The future is likely to not be as you imagine. Or as I imagine, as well.
WetEV
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AndyH
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Re: Official Mitsubishi Outlander PHEV SUV thread

Wed Mar 06, 2019 9:36 am

WetEV wrote:
AndyH wrote:In Germany, where excess renewable energy is being stored as H2, it's less expensive to drive 100 km on H2 than on diesel.
It would be better to use the hydrogen to cut Germany's brown coal habit first.
I'm guessing you don't understand the point of storage. That's fine. Maybe this'll help: More storage means more renewable generation can be used which means less is needed from the fossil and nuclear generation the country's replacing by design. And that means H2's less expensive than diesel and that ultimately has nothing to do with what Guy was talking about, as he was talking about a hypothetical vehicle, not how the fuel's priced. Feel free to bash H2 in the appropriate thread.
https://www.cleanenergywire.org/factshe ... mix-charts
WetEV wrote:
AndyH wrote:One would have to be overflowing with a failure of imagination to expect tomorrow to look like today.
The future is likely to not be as you imagine. Or as I imagine, as well.
Non sequitur.
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WetEV
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Re: Official Mitsubishi Outlander PHEV SUV thread

Wed Mar 06, 2019 9:49 am

AndyH wrote:
WetEV wrote:
AndyH wrote:In Germany, where excess renewable energy is being stored as H2, it's less expensive to drive 100 km on H2 than on diesel.
It would be better to use the hydrogen to cut Germany's brown coal habit first.
I'm guessing you don't understand the point of storage. That's fine.
I do understand the point of storage. Hydrogen is one of the few possible ways that seasonal storage of energy can be handled. Seasonal storage is needed to move past 80% or so renewable energy.

http://www.mynissanleaf.com/viewtopic.php?f=7&t=15162

Without subsidies for renewable hydrogen, it would be about four times the cost of renewable electric power. Sure, some might not mind paying a lot more more for the faster refueling. But hydrogen is basically an expensive inefficient battery, of which the main usefulness comes from the ability to scale up the storage tank size at a fairly low cost.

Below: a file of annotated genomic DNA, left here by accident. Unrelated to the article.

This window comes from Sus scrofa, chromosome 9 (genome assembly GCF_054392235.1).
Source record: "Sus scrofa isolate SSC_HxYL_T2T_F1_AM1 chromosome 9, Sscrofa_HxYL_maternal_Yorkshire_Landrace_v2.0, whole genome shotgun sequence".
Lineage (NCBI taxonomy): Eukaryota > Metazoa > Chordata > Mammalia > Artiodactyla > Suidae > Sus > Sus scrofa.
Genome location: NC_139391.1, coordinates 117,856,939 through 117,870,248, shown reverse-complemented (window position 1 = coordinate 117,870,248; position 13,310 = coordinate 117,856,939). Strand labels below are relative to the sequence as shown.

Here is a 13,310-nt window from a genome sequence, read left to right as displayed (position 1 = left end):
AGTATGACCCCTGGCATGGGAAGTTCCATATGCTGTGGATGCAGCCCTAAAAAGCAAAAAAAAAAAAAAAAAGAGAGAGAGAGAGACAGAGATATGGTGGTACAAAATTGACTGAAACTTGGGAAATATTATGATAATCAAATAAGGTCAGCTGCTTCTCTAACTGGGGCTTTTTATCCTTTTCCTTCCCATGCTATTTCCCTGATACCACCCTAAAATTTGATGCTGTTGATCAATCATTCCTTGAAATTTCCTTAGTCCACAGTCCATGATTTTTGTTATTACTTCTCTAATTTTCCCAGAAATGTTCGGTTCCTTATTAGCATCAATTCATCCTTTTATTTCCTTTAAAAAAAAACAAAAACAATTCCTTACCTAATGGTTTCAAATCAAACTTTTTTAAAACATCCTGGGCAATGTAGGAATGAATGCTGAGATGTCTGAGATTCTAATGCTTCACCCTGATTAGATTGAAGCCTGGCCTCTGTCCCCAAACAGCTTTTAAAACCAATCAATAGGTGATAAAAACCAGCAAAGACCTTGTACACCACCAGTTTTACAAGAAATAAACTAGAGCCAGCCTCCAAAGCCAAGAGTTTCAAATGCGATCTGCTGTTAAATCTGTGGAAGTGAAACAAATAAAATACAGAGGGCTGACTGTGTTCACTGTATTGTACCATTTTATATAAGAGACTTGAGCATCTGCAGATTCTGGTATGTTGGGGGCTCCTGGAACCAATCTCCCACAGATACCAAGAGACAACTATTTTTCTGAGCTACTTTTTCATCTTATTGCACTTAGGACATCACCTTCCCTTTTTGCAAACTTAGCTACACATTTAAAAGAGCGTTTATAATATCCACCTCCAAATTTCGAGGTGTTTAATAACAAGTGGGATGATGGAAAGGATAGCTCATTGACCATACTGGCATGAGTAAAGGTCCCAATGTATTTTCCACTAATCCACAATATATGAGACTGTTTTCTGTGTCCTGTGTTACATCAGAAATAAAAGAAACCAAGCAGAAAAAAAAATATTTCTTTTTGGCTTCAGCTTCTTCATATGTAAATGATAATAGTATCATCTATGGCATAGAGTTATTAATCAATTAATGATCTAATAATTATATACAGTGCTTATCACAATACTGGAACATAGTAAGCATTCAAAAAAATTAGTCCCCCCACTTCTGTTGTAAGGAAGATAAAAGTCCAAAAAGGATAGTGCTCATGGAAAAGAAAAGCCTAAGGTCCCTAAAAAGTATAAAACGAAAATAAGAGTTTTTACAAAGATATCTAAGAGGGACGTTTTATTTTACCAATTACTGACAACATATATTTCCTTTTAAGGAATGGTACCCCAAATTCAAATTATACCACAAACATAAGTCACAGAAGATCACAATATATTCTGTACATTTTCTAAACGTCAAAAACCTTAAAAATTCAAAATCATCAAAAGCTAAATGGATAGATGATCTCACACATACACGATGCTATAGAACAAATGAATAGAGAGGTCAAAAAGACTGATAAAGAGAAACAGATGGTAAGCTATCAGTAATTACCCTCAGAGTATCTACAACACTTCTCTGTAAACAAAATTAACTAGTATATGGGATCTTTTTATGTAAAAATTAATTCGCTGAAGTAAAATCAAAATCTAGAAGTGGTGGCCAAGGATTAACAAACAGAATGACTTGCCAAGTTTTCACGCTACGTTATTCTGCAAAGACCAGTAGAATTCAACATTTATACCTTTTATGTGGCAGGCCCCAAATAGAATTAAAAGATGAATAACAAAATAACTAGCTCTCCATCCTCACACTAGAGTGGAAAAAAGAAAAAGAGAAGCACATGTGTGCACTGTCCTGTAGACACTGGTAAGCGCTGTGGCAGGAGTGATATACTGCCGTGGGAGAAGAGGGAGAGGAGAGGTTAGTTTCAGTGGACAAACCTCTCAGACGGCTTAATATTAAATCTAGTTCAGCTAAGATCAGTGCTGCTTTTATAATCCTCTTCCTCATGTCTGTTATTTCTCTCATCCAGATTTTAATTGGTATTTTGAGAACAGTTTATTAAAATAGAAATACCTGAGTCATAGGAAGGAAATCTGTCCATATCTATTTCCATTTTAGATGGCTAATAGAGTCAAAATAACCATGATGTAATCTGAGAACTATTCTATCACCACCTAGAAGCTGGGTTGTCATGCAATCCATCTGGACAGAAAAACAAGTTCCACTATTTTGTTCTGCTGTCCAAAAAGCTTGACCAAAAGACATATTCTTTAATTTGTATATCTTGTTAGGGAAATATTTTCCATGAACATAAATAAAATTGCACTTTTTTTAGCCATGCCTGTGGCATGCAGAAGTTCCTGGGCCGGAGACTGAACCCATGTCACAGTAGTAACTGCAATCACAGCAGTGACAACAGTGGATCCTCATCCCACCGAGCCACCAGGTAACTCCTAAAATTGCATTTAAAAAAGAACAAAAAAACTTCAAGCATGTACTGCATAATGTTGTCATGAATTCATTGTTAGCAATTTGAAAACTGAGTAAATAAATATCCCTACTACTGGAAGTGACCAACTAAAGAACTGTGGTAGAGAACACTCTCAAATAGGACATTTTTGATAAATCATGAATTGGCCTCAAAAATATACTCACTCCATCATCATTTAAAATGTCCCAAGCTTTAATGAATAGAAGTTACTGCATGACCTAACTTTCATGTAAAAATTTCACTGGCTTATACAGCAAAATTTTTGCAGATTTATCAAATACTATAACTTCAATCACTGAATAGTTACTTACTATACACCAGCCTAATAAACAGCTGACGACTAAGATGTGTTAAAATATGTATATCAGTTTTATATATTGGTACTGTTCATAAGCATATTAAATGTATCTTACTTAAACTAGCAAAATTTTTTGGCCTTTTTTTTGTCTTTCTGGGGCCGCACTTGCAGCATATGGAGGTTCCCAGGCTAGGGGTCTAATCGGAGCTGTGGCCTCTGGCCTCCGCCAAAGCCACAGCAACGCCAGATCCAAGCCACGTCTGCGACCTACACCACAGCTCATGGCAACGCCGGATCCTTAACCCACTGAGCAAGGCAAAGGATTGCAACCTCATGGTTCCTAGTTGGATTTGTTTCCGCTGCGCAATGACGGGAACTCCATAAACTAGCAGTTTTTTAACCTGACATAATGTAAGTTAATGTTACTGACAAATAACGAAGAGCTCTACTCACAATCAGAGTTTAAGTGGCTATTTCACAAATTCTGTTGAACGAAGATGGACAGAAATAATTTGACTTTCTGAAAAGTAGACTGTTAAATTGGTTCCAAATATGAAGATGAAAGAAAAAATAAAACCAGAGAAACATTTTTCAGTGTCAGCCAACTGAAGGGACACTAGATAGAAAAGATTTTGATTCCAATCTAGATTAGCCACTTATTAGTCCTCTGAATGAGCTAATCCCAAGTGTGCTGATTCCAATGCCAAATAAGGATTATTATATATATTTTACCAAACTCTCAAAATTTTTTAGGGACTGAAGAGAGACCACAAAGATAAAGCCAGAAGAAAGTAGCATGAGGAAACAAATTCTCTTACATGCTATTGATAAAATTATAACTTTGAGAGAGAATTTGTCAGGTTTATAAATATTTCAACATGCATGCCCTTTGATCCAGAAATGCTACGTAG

AndyH wrote:
WetEV wrote:
AndyH wrote:One would have to be overflowing with a failure of imagination to expect tomorrow to look like today.
The future is likely to not be as you imagine. Or as I imagine, as well.
Non sequitur.
One of my favorite comics.
https://www.gocomics.com/nonsequitur/2019/03/01
WetEV
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GRA
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Re: Official Mitsubishi Outlander PHEV SUV thread

Wed Mar 06, 2019 5:21 pm

WetEV wrote:
GRA wrote:Only an FCEV like the Nexo (also not available AWD, dammit) would be, IF the fueling infrastructure's built.
And if someone else is paying for the hydrogen.
Obviously, in the US for now. Given the current cost of QC'ing with demand charges, somebody else is also paying for some of the electricity for charging, or else it's more expensive than buying gas at current prices if the QCs are priced to be profitable.

Given sufficient energy replenishment infrastructure of both types, I've long said that PHFCEVs (once the prices of both batteries and FCs have come down enough) are the way to go (assuming batteries don't improve to the point where they can compete directly with liquid or gaseous fuels in the areas I mentioned), as it plays to the strengths of both batteries and FCEVs. But as we've had that argument many, many times before, no point in repeating it.
Guy [I have lots of experience designing/selling off-grid AE systems, some using EVs but don't own one. Local trips are by foot, bike and/or rapid transit].

The 'best' is the enemy of 'good enough'. Copper shot, not Silver bullets.

golfcart
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Re: Official Mitsubishi Outlander PHEV SUV thread

Wed Mar 06, 2019 7:20 pm

Back on topic...

My wife has a 2018 Outlander phev. We got a great deal on it near the end of last year. Combined with my Leaf we have been able to do about 90% of our driving with electricity.

She gets about 32mpg on road trips on the interstate going 75mph and about 17-25 miles of all electric range for the daily commute and around town depending on the season and traffic conditions. With her daily round trip of 10 miles we typically only use gas when we go out of town.

It has good storage, a comfortable interior, Bluetooth audio streaming music, all wheel drive, Android auto, heated seats and a great warranty.

We can also add about 300 miles of range in roughly 2 minutes at the numerous gas station we pass while on long trips (Take that supercharger network). Overall we've been very happy with the purchase.

It's actually made me consider replacing my Leaf with a used BMW I3 REX when my winter range finally gets too low for my commute.
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LeftieBiker
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Re: Official Mitsubishi Outlander PHEV SUV thread

Wed Mar 06, 2019 9:39 pm

It's actually made me consider replacing my Leaf with a used BMW i3 REX when my winter range finally gets too low for my commute.
Bad, bad idea. Cwerdna has been following those beasties on Facebook, and the reliability of the Rex version is terrible. Not only that, but most of the issues seem to brick the car on the spot - even when that spot is a highway. I'm sure he'll be here with links and Tales Of Horror later.

On the bright side, you'd likely be able to find one cheap. ;)